Other Uses:
Clove cigarettes, often to be considered more of a cigar, are smoked throughout Europe, Asia, and the United States. The bioactive chemicals of cloves make it an effective an ant repellent – my aunt used to scatter cloves throughout her trailer when she was winterizing it to keep pests away. The effective component of cloves, eugenol, is often used in germicides, perfumes, and mouthwashes. An orange, studded with cloves, was often given as a yuletide gift and even now is used as a seasonal decoration


Hot Toddy

1 ½ tsp honey
1 ½ tsp lemon juice
1 tsp sugar syrup
1 ½ ounces scotch whiskey
3 cloves
boiling water

Warm a mug or heatproof glass. Add the whisky, lemon juice, syrup, cloves and honey. Top up with boiling water and garnish with a lemon skewered with cloves and a cinnamon stick. Give it a quick stir and serve immediately.

You can also simmer whole cloves in boiling water for 5–10 minutes to make a soothing cup of clove tea.

Spiced Pork Tenderloin

1 1/2 pounds pok tenderloin
1 tablespoon fine sea salt
1 tablespoon ground black pepper
2 teaspoons nutmeg
2 teaspoons ground cloves
Zest of one orange
Cooking Spray

Preheat oven to 350 degrees. Coat a baking dish with cooking spray, making sure that the dish is large enough to allow room around the tenderloin.
In a small bowl, combine sea salt, pepper, nutmeg, cloves ,and orange zest. Rub all over pork tenderloin and place in the baking dish.
Bake uncovered for 35-40 minutes or until thickest portion registers are 155-160 degrees. Allow to rest for 5 minutes before slicing into 1-inch pieces.

Oct 11, 2021

Happy Turkey Day!

I love Thanksgiving because it is a holiday centered around food and family, two things that are of utmost importance to me.
— Marcus Samuelsson

A thankful heart is not only the greatest virtue, but the parent of all the other virtues.
— Cicero

The funny thing about Thanksgiving, or any big meal, is that you spend 12 hours shopping for it then go home and cook, chop, braise and blanch. Then it’s gone in 20 minutes and everybody lies around sort of in a sugar coma and then it takes 4 hours to clean it up.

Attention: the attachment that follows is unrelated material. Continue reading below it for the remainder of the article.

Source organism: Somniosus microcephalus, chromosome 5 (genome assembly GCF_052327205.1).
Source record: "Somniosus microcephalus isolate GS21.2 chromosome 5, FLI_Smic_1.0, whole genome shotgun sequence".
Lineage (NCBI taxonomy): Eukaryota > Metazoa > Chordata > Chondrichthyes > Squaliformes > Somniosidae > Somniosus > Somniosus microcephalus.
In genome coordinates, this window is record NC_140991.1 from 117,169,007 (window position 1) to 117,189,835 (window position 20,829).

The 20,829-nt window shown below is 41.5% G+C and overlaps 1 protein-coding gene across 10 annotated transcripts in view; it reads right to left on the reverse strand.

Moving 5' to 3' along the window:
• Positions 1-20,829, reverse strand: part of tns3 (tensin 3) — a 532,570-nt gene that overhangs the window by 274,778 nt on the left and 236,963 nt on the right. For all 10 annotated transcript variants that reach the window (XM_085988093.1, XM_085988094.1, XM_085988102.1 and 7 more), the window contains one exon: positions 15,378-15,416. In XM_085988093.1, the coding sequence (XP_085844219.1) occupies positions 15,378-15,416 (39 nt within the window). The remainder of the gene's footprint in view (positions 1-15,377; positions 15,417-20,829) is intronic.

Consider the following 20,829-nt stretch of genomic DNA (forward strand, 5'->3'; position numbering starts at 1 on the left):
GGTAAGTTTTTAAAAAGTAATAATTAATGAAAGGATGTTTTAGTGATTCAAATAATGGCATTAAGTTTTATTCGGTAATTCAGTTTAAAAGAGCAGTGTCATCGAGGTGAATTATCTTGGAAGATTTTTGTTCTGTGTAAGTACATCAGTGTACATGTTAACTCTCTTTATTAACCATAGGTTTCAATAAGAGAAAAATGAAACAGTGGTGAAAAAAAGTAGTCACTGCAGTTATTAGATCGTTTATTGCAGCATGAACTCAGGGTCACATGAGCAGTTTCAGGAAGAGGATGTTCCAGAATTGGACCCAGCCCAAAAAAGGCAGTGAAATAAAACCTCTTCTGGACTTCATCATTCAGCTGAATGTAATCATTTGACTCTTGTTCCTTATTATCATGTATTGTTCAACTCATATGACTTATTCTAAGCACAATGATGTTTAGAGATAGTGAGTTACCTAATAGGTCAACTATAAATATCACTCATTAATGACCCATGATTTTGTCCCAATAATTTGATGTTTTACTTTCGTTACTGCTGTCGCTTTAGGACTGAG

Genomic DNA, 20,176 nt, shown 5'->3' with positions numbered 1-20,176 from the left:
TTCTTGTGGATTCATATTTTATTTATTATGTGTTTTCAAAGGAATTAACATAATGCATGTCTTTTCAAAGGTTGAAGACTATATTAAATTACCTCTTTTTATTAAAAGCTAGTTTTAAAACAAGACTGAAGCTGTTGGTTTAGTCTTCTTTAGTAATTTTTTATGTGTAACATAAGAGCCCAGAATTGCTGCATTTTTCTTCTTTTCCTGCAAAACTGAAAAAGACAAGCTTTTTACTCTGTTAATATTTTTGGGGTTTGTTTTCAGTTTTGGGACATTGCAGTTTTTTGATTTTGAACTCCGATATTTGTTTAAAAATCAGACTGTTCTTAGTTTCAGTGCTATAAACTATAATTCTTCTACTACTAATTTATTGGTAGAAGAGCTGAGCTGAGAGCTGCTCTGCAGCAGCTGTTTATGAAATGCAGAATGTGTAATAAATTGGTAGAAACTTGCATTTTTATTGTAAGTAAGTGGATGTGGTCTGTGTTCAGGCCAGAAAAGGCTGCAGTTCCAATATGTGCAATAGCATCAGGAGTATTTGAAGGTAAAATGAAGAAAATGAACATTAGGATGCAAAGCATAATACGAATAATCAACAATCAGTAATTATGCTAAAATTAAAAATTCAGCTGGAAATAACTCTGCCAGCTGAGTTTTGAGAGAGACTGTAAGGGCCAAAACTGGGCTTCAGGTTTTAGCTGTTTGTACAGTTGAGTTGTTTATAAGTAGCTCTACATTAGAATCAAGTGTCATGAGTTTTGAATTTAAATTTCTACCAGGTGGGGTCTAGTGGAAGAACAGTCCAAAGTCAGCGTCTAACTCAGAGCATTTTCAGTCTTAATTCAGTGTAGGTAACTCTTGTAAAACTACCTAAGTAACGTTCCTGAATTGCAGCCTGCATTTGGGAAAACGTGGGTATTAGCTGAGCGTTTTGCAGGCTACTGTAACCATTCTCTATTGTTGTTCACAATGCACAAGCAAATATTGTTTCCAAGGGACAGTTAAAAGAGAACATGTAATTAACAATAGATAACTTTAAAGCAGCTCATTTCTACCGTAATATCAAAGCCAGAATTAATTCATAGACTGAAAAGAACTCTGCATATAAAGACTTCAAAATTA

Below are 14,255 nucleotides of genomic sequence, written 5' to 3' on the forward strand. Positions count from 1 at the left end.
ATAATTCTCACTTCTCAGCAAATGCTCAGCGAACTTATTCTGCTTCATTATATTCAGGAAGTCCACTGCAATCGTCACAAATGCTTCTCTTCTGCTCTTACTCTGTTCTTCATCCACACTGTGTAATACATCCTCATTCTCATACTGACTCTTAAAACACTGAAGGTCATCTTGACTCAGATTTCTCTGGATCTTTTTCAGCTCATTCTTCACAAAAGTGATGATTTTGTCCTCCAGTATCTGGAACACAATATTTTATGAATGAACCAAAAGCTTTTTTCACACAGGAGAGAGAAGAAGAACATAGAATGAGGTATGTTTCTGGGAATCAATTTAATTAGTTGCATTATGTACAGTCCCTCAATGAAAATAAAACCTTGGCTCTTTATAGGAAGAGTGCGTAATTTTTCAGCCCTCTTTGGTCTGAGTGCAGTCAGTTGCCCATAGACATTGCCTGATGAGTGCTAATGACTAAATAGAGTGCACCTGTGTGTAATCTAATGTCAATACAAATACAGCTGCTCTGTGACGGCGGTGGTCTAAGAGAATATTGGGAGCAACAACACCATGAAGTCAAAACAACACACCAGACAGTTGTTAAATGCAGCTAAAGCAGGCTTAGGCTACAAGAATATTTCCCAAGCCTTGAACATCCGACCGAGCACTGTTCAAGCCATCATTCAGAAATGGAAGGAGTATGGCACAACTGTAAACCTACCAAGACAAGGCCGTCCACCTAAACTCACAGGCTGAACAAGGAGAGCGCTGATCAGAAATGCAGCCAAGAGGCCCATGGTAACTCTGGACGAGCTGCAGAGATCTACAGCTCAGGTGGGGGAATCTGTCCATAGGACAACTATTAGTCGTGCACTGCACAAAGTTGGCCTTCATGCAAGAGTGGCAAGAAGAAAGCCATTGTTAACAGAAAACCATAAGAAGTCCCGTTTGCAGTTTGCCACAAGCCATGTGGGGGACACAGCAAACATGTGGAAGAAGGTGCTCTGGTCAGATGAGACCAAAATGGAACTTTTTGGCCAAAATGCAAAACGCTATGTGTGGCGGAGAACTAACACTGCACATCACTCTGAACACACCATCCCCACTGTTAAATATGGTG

— Ted Allen

If you live in Canada, today is Thanksgiving. If you live south of the border then today is named after that guy that didn’t really discover America. LOL But either way, today is a holiday.

We had our big turkey dinner yesterday, but the prep work started Saturday. I did the turnips, carrots, broccoli, and sweet potatoes, which were easy to store in the fridge in foil containers that could got into the oven when the turkey came out.

This year’s turkey was a Butterball, which I’ve never tried before. Normally I go for one of the cheaper utility turkeys, but I guess I waited too long or something (no room in the freezer for one) and it took me three stores before I found one. Walmart only had little ones (although I heard later they got some big ones in), No Frills had none! What kind of grocery store doesn’t have an abundance of turkeys at Thanskgiving? I finally found a large, unstuffed, turkey of considerable size at Metro. It was a little pricey, but worth the effort.

And instead of green beans (I’m still kind of beaned out from the explosion of them during the summer) I decided to try peas. Fresh peas. Which foamed when I cooked them, so I rinsed them before putting them in their designated container, and they smelled really off – how can fresh peas go off? So, not wanting anyone to be sick from my dinner, I sent the hubby off to the store for some frozen ones. LOL

Today I can bask in the glory of another holiday dinner done right. The house is clean, more or less, and the leftovers all fit in the fridge. All I have left to do today is the lemon cheesecake for the daughter’s birthday tomorrow.

Happy holidays, wherever you are!

Oct 6, 2021

Spice of Life Part VI
Pumpkin Spice

This fragrant spice blends together cinnamon, ginger, nutmeg, cloves, and allspice. In the beginning it was used pretty much exclusively to give flavor to the somewhat bland pumpkin being used in pies, but when McCormick’s began selling it commercially in the early 1950s the name got shortened to pumpkin spice and it began to see a wider range of uses.

With the blend made more convenient, people began to put it into other foods as well as beverages. As well as pies, you can use pumpkin spice in cookies, cakes, vegetables, stews, and fall soups, such as squash soup. It’s delicious sprinkled on oatmeal, or used in pancakes.

To make your own pumpkin spice, combine ¼ cup of ground cinnamon with 2 tablespoons of ground ginger, 2 teaspoons of ground nutmeg, 2 teaspoons of ground cloves, and 2 teaspoons of ground allspice.

Like the spices used in this blend, pumpkin spice got its start with the Dutch East India company when it was known simply as “mixed spice.” Cookbooks from the late 1700s included it as an ingredient for pumpkin pie.

In 1934, McComick introduced the blend as “pumpkin pie spice” since it was intended to enhance the flavour of pumpkin pie. In the 1960s the name was shortened to pumpkin spice. In the 1990s, other coffee companies began to experiment with adding pumpkin spice to their coffees, but it wasn’t until 2002, when Starbucks created their Pumpkin Spice Latte that pumpkin spice hit its stride.